Senior Associate, Jessica Ng, features in the latest edition of the Marine Insurer Journal. Jessica’s article: Cargo Liquefaction – Mitigating the Risk, explains the risk and impact of cargo liquefaction, and the legislation in place for storage, loading and transportation of cargo to mitigate these risks.
Cargo liquefaction takes place when a dry bulk cargo with high moisture content loses its strength and transforms from a solid dry state to an almost fluid state. As the cargo starts to behave like a liquid when the ship is moving, it can shift rapidly in the hold of a ship, making the ship unstable and causing it to capsize resulting not only in the potential loss of a vessel but also the loss of life.
Cargo can be exposed to agitation through loading from a height, during a voyage because the vessel encounters rough seas, or merely as a result of vessel vibrations resulting in compaction of the cargo, which in turn, can lead to liquefaction. Commonly known cargoes that pose this type of hazard are iron ore fines and mineral concentrates.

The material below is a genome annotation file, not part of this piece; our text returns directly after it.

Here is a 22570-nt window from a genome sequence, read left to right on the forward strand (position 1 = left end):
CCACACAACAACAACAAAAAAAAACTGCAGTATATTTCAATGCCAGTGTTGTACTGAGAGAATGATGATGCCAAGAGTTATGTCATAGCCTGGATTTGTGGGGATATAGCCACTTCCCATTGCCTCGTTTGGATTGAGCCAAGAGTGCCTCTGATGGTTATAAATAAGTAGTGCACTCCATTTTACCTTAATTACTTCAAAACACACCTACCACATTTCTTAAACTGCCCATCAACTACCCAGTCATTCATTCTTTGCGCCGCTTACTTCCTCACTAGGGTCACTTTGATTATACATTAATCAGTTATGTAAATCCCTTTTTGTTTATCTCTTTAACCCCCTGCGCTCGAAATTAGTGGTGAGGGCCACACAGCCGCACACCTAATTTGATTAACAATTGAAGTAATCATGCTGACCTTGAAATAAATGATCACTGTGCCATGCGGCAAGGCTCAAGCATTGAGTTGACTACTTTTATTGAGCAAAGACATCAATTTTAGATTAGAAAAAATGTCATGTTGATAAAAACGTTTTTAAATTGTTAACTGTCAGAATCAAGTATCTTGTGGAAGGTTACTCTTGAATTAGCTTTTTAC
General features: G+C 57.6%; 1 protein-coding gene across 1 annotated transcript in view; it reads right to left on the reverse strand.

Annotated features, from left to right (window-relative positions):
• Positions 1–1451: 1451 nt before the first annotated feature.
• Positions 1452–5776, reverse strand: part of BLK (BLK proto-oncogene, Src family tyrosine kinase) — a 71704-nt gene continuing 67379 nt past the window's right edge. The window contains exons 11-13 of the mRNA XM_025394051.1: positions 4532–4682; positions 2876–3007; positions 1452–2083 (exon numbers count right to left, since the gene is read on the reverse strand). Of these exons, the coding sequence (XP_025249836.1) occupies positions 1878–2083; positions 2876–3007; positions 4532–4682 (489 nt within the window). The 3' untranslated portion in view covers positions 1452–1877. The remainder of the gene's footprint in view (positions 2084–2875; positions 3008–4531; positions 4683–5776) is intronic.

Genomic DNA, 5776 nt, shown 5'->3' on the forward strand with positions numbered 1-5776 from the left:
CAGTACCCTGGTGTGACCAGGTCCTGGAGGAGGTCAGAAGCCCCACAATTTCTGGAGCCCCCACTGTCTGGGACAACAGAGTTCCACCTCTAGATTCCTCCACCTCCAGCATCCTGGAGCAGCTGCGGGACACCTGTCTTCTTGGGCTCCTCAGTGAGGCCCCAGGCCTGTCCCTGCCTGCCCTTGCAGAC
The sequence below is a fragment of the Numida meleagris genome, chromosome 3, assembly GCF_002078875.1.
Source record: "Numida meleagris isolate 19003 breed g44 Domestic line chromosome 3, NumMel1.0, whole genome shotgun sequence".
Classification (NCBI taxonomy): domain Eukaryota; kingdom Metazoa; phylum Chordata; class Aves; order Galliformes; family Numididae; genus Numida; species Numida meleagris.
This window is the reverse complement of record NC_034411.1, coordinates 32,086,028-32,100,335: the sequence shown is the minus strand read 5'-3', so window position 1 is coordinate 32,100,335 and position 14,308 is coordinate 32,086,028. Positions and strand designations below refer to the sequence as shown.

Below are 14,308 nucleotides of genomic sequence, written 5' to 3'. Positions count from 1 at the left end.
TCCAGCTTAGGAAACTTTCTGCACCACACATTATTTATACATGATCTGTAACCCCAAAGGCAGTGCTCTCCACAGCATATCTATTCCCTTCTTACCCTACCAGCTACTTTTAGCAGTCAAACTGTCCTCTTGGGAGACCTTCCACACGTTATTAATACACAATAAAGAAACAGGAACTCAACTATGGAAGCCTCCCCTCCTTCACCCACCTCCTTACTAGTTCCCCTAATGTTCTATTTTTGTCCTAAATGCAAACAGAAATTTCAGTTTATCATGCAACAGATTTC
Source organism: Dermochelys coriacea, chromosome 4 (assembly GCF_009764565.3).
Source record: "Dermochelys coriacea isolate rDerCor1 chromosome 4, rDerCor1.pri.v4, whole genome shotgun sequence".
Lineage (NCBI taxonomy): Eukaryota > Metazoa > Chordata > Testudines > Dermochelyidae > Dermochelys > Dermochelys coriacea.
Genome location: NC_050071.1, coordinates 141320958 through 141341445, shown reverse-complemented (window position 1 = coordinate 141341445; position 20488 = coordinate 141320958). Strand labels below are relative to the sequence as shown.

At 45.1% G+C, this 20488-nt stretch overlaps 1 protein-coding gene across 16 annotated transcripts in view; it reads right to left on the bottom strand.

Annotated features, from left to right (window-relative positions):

Jessica has extensive experience investigating in marine incidents including cargo contamination on tankers, and liquefaction of nickel ore. Jessica has been heavily involved with agricultural bulk cargo claims pertaining to soybean and DDGS in particular. She is experienced in providing advice on the carriage and care of the cargo, the sampling techniques, and the laboratory analysis used to determine the physical and chemical properties of the cargo.
Jessica’s full article Cargo Liquefaction – Mitigating the Risk can be read in the April edition of the Marine Insurer Journal on page 22.